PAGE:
Wednesday, September 17, 2008

The People of the Book; Geraldine Brooks

Image found on Warren County (IL) Public Library

Published by Viking this year, The People of the Book was written by Geraldine Brooks who recently won the Pulitzer for her previous book March. I’ve not read March mainly due to uncertainty about if I’d be able to set aside my feelings and opinions about the book his character comes from, ie: he’s the dad in Louisa May Alcott’s Little Women. After I finished this one, though, I think I may borrow March and see just what Ms. Brooks has done with him. I am very very pleased I picked up TPotB. It’s an engrossing story about obsession and deception and preserving history and family expectations. About lies and truth and motivation.

The plot seems pretty basic on the face of it: a rare five hundred year old manuscript, an illustrated haggadah (the liturgy of the Seder) has turned up in Sarajevo. The United Nations and the local governments have asked a well known, if young, restorationist to come in and make assessments and, possibly, repairs. Interwoven with the contemporary story are vingnettes of the book’s past. The circumstances under which it was made. Who the artist was who painted the illuminations, and why she did them. How it was hidden the first time. The reader watches over Hanna Heath’s shoulders as she painstakingly, lovingly examines the manuscript, makes notes and discusses her findings with her mentors.

The haggadah’s travels range across the Old World from Spain to Vienna to Sarajevo, just as Hanna’s own life has straggled across Australia, the States and Europe in pursuit of knowledge, in pursuit of physical and metaphorical space between her mother and herself. I loved the vignettes of the haggadah’s creation. All of the different characters who play a role in its creation or preservation illuminate the time and place and condition of the people who possess it. The haggadah traces a small slice of European Jews and their tenuous integration in Christian Europe across history. Like many old and valuable objects, the haggadah has always been at the mercy of political ambition, greed power and persons who feel they have moral superiority over others.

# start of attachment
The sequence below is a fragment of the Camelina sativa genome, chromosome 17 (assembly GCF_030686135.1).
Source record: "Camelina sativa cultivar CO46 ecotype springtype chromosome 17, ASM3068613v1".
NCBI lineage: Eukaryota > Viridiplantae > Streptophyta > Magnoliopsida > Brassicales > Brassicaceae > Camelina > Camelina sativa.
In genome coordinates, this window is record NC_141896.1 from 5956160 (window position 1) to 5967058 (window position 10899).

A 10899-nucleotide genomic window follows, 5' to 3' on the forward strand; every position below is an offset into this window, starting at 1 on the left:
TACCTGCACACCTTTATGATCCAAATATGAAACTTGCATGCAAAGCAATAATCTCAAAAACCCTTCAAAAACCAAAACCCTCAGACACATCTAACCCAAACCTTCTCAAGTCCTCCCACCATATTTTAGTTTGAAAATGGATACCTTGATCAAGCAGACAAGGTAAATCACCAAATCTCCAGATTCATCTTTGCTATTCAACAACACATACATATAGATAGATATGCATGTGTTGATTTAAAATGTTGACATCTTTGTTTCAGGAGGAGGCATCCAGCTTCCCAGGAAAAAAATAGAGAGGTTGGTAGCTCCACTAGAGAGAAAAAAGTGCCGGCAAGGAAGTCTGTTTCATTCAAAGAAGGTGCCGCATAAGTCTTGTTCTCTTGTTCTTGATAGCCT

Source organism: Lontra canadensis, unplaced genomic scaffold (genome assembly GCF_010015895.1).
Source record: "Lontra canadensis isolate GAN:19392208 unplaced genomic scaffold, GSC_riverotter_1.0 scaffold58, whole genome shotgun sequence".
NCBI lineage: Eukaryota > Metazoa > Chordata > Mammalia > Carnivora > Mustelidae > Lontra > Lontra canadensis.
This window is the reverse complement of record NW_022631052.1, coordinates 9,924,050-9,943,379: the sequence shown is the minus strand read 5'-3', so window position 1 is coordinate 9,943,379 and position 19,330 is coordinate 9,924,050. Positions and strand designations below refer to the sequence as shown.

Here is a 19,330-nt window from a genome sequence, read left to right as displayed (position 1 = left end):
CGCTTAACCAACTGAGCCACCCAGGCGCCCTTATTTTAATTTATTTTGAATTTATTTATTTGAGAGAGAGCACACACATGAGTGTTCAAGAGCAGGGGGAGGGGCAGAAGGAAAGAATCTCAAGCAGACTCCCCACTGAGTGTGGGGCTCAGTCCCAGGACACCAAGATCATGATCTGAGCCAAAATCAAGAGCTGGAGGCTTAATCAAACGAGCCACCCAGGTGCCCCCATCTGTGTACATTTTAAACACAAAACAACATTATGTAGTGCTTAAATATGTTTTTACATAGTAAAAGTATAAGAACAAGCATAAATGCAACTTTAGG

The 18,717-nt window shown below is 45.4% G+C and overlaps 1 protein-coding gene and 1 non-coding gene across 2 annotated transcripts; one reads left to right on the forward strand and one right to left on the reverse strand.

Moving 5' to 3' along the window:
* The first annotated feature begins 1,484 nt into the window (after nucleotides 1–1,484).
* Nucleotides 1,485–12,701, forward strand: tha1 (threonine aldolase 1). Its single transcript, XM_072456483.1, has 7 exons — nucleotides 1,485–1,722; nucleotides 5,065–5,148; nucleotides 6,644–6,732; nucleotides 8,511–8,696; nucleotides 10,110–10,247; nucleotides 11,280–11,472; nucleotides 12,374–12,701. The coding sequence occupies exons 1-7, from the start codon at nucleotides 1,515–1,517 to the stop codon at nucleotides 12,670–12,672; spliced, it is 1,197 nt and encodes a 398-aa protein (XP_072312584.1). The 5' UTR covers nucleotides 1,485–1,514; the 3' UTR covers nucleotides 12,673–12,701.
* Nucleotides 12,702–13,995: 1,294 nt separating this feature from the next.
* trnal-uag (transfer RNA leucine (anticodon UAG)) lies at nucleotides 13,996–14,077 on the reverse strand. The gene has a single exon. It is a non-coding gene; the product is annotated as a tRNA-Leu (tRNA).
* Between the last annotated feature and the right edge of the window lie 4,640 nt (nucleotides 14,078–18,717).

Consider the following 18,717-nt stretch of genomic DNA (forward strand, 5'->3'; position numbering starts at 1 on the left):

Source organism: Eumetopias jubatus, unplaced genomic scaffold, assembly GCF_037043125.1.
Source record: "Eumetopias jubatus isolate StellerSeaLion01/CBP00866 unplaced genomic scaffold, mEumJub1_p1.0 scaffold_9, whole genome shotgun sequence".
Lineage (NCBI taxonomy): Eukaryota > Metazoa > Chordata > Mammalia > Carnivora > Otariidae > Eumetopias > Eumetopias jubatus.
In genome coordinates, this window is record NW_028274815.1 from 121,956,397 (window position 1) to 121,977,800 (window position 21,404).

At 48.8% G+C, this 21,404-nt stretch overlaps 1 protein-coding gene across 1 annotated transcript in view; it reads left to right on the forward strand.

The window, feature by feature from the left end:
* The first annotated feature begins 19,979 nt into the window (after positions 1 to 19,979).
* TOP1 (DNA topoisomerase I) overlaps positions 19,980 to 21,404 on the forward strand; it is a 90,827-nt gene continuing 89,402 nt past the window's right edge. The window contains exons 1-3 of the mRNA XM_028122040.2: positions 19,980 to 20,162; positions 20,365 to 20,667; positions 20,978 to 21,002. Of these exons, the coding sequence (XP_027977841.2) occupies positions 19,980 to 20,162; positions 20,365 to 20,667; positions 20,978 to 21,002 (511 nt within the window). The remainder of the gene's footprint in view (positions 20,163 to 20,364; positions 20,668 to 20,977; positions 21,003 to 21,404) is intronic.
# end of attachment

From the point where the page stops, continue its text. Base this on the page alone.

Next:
Hanna too is at the mercy of these same forces, and it isn’t pretty. Hanna had me puzzled towards the end. Commonly, people’s identity is closely wrapped with their career. Hanna’s no different. She discovers something about the haggadah that literally causes her to question herself, her training, her very identity. Hanna is so shaken by events she leaves her profession. None of her mother’s forceful character and will seems to have transmitted itself to her. Hanna is unable to overcome childhood feelings of neglect and overshadowing to see her mother’s strength. This too is a common problem, nonetheless I wished very hard that Hanna could grow more.

My problem with how Ms. Brooks deals with this is that Hanna is too accepting, too emotionally needy of a companion thus she doesn’t deeply question people intimately involved in the events that led directly to her change of occupation. And I wanted her to. I was shocked that a woman whose life was so profoundly changed by people and events didn’t question them or rail at them when she had a chance. I felt let down in a way. I had come to really like Hanna quite a bit and I hoped for..more inquisitiveness, more questioning of people important to her and to the book. Even if they didn’t/wouldn’t/couldn’t answer her I would have felt better. Essentially Hanna is an historical investigator, but when it comes to real live people her investigating instincts and training are washed away. I don’t need all of the threads to be wrapped up in a neat bow, I simply feel that Ms. Brooks could have fleshed her out more after such a serious and life altering event.

The People of the Book is loosely based on real events surrounding a haggadah found in Sarajevo during the Bosnian war. I found the narrative enjoyable and engrossing if somewhat flawed. Link to brief article about the actual Sarajevo Haggadah. In depth article of actual relic and its recent history here, free registration necessary to read full contents.

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